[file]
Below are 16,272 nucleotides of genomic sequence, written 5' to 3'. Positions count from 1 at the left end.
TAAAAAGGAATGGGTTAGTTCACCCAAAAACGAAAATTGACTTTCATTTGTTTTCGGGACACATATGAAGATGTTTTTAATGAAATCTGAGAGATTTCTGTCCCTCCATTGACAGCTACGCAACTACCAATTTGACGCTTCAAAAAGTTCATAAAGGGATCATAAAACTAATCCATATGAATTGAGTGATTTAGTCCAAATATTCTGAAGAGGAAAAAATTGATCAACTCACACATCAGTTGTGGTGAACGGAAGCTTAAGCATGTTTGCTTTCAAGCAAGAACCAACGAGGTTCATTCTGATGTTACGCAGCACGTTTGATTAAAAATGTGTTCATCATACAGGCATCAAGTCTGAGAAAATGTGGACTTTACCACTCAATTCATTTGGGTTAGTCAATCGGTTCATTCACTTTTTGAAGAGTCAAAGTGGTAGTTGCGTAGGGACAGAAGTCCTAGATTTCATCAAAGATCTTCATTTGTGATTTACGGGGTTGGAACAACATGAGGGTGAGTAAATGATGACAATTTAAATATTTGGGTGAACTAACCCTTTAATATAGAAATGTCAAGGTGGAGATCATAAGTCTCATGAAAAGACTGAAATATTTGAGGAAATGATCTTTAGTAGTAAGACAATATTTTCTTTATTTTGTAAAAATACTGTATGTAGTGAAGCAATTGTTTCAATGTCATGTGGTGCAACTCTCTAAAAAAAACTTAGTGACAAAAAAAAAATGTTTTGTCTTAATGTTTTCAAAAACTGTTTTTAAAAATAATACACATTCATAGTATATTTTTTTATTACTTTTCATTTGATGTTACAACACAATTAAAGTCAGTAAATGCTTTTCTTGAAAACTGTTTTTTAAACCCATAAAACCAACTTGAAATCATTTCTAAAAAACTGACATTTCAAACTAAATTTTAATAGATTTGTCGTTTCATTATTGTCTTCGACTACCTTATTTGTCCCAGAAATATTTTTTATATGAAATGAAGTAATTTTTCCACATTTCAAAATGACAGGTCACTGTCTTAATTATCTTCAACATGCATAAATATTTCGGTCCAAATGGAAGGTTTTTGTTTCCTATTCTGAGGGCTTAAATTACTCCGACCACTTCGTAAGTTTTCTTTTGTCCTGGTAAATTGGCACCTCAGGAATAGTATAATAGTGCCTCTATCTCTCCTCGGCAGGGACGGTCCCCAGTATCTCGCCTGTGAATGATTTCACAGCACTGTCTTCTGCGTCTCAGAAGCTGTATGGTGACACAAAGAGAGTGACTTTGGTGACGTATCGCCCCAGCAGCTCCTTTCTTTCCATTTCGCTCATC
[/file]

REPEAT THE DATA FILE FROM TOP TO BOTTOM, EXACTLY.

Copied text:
Below are 16,272 nucleotides of genomic sequence, written 5' to 3'. Positions count from 1 at the left end.
TAAAAAGGAATGGGTTAGTTCACCCAAAAACGAAAATTGACTTTCATTTGTTTTCGGGACACATATGAAGATGTTTTTAATGAAATCTGAGAGATTTCTGTCCCTCCATTGACAGCTACGCAACTACCAATTTGACGCTTCAAAAAGTTCATAAAGGGATCATAAAACTAATCCATATGAATTGAGTGATTTAGTCCAAATATTCTGAAGAGGAAAAAATTGATCAACTCACACATCAGTTGTGGTGAACGGAAGCTTAAGCATGTTTGCTTTCAAGCAAGAACCAACGAGGTTCATTCTGATGTTACGCAGCACGTTTGATTAAAAATGTGTTCATCATACAGGCATCAAGTCTGAGAAAATGTGGACTTTACCACTCAATTCATTTGGGTTAGTCAATCGGTTCATTCACTTTTTGAAGAGTCAAAGTGGTAGTTGCGTAGGGACAGAAGTCCTAGATTTCATCAAAGATCTTCATTTGTGATTTACGGGGTTGGAACAACATGAGGGTGAGTAAATGATGACAATTTAAATATTTGGGTGAACTAACCCTTTAATATAGAAATGTCAAGGTGGAGATCATAAGTCTCATGAAAAGACTGAAATATTTGAGGAAATGATCTTTAGTAGTAAGACAATATTTTCTTTATTTTGTAAAAATACTGTATGTAGTGAAGCAATTGTTTCAATGTCATGTGGTGCAACTCTCTAAAAAAAACTTAGTGACAAAAAAAAAATGTTTTGTCTTAATGTTTTCAAAAACTGTTTTTAAAAATAATACACATTCATAGTATATTTTTTTATTACTTTTCATTTGATGTTACAACACAATTAAAGTCAGTAAATGCTTTTCTTGAAAACTGTTTTTTAAACCCATAAAACCAACTTGAAATCATTTCTAAAAAACTGACATTTCAAACTAAATTTTAATAGATTTGTCGTTTCATTATTGTCTTCGACTACCTTATTTGTCCCAGAAATATTTTTTATATGAAATGAAGTAATTTTTCCACATTTCAAAATGACAGGTCACTGTCTTAATTATCTTCAACATGCATAAATATTTCGGTCCAAATGGAAGGTTTTTGTTTCCTATTCTGAGGGCTTAAATTACTCCGACCACTTCGTAAGTTTTCTTTTGTCCTGGTAAATTGGCACCTCAGGAATAGTATAATAGTGCCTCTATCTCTCCTCGGCAGGGACGGTCCCCAGTATCTCGCCTGTGAATGATTTCACAGCACTGTCTTCTGCGTCTCAGAAGCTGTATGGTGACACAAAGAGAGTGACTTTGGTGACGTATCGCCCCAGCAGCTCCTTTCTTTCCATTTCGCTCATC